The State Game Commission stood up for everyday New Mexico anglers, boaters and others today and rejected attempts to shut down public access to five stretches of New Mexico streams.
Meeting Thursday in Santa Fe, the commission voted overwhelmingly to reject landowner efforts to permanently close portions of the Chama, Pecos and several smaller streams in southeast New Mexico to the public. NM BHA Chairman Charles Tripp hailed the votes, saying, “The Game Commission showed real backbone today, standing up to those who want to keep the public out of waters that belong to all of us. We owe them our thanks!”
The votes today are not the final word on public stream access, however. The New Mexico Supreme Court still has not issued a decision on whether the regulations limiting stream access are constitutional. It is unclear when they will issue an opinion.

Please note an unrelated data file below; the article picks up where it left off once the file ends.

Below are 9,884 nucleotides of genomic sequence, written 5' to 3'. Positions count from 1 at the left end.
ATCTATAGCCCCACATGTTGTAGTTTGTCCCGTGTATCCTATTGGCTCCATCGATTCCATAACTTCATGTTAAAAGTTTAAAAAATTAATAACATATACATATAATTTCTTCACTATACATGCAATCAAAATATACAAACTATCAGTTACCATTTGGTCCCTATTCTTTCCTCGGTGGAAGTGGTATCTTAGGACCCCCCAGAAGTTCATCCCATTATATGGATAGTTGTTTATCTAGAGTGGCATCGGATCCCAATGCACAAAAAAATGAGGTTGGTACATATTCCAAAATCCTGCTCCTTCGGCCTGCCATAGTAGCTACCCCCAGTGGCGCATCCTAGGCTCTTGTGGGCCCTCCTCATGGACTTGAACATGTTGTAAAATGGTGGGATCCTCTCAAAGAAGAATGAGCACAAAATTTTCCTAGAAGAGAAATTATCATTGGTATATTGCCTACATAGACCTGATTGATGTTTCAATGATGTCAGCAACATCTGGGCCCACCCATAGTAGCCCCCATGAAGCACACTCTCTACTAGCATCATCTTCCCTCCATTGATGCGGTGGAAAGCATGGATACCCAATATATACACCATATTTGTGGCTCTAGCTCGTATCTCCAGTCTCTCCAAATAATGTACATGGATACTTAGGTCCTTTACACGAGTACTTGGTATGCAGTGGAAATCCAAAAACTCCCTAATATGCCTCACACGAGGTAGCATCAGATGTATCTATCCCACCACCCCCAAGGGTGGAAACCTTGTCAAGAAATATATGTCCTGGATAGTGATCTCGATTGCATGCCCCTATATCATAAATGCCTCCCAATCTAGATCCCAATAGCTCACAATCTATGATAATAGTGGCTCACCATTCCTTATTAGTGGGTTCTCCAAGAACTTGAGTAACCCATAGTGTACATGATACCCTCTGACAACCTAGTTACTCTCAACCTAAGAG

Vice-chairman Jeremy Vesbach led the effort to reject each application for a “non-navigability certificate” as they came up one by one. On each, he moved to reject the application on three grounds: prohibiting public stream access violates the state Constitution; the applicant failed to prove that the stream in question was non-navigable at statehood; and that landowners who put barriers such as barbed or concertina wire across streams threaten real harm to the public.
When it came to vote, Vesbach was joined by all three members in attendance – Roberta Salazar Henry, Tirzio Lopez and Jimmy Bates. Chairwoman Sharon Salazar Hickey voted each time to abstain.
The landowners whose applications were voted down could appeal to state District Court. The issue could be moot if the state Supreme Court rules on the lawsuit filed in March 2020 by NM BHA, New Mexico Wildlife Federation and Adobe Whitewater Club, which argued that the regulations to prohibit public access to New Mexico streams are unconstitutional. There is no indication yet when that decision might come.